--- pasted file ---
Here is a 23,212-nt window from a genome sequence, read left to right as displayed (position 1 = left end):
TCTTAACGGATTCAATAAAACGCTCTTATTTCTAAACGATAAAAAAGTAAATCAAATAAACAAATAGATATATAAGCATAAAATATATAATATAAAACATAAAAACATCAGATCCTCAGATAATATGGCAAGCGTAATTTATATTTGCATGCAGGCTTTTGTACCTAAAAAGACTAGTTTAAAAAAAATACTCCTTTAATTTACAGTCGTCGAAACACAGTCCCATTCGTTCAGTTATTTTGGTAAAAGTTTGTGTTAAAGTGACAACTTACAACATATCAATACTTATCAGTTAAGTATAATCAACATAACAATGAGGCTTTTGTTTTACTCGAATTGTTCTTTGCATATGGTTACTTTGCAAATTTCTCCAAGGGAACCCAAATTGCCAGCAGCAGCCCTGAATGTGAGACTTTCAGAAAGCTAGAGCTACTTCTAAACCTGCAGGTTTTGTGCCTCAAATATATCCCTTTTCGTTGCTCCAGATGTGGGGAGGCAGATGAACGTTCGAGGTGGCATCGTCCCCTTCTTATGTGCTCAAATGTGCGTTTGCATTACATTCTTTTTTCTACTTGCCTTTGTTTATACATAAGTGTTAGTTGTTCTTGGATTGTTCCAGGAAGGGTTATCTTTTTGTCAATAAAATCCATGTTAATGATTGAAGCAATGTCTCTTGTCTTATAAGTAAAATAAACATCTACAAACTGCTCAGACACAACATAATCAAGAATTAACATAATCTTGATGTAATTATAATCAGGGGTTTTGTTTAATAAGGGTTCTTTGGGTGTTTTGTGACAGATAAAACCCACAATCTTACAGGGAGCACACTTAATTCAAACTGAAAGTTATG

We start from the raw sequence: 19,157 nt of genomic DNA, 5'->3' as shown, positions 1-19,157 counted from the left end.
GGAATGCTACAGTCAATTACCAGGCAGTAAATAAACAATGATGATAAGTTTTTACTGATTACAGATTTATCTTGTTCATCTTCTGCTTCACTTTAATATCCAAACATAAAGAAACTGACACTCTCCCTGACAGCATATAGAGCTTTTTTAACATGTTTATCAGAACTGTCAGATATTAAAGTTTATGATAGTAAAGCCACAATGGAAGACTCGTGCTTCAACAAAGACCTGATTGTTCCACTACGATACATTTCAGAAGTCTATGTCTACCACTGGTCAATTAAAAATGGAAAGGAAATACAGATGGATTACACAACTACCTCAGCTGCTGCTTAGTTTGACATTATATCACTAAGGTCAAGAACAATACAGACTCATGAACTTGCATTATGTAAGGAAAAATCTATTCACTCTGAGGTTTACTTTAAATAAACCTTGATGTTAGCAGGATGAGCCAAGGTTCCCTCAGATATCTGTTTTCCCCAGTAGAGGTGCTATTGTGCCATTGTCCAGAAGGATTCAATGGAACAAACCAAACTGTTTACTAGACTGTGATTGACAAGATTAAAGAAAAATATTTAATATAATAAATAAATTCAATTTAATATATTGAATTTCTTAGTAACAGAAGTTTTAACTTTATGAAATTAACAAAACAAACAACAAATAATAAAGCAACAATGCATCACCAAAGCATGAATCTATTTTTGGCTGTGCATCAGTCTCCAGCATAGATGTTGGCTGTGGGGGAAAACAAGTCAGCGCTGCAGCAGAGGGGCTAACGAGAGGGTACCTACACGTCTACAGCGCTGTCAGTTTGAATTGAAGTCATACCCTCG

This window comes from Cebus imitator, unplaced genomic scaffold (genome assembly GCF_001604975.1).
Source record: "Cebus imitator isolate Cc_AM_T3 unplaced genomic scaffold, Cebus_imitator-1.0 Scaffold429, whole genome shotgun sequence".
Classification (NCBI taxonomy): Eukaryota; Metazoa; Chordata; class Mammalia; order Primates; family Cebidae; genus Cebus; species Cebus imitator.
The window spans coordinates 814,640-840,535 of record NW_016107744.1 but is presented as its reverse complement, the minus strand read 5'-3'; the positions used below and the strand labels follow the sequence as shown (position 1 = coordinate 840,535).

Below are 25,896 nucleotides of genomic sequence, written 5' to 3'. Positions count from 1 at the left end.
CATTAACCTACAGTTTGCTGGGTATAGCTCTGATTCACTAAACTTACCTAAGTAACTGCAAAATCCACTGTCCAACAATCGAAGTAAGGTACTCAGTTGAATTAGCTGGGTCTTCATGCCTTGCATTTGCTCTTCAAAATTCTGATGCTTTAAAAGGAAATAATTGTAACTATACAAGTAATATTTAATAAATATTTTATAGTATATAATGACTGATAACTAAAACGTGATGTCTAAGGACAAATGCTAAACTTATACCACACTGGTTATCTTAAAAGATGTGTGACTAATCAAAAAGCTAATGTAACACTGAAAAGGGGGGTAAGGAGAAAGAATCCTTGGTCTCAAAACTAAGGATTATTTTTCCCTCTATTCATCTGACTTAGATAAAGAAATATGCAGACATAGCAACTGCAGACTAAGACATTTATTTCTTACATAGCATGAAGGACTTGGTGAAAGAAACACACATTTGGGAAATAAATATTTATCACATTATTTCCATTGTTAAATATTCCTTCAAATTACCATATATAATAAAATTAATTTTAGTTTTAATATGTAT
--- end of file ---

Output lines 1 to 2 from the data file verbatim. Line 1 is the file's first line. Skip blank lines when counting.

Here is a 23,212-nt window from a genome sequence, read left to right as displayed (position 1 = left end):
TCTTAACGGATTCAATAAAACGCTCTTATTTCTAAACGATAAAAAAGTAAATCAAATAAACAAATAGATATATAAGCATAAAATATATAATATAAAACATAAAAACATCAGATCCTCAGATAATATGGCAAGCGTAATTTATATTTGCATGCAGGCTTTTGTACCTAAAAAGACTAGTTTAAAAAAAATACTCCTTTAATTTACAGTCGTCGAAACACAGTCCCATTCGTTCAGTTATTTTGGTAAAAGTTTGTGTTAAAGTGACAACTTACAACATATCAATACTTATCAGTTAAGTATAATCAACATAACAATGAGGCTTTTGTTTTACTCGAATTGTTCTTTGCATATGGTTACTTTGCAAATTTCTCCAAGGGAACCCAAATTGCCAGCAGCAGCCCTGAATGTGAGACTTTCAGAAAGCTAGAGCTACTTCTAAACCTGCAGGTTTTGTGCCTCAAATATATCCCTTTTCGTTGCTCCAGATGTGGGGAGGCAGATGAACGTTCGAGGTGGCATCGTCCCCTTCTTATGTGCTCAAATGTGCGTTTGCATTACATTCTTTTTTCTACTTGCCTTTGTTTATACATAAGTGTTAGTTGTTCTTGGATTGTTCCAGGAAGGGTTATCTTTTTGTCAATAAAATCCATGTTAATGATTGAAGCAATGTCTCTTGTCTTATAAGTAAAATAAACATCTACAAACTGCTCAGACACAACATAATCAAGAATTAACATAATCTTGATGTAATTATAATCAGGGGTTTTGTTTAATAAGGGTTCTTTGGGTGTTTTGTGACAGATAAAACCCACAATCTTACAGGGAGCACACTTAATTCAAACTGAAAGTTATG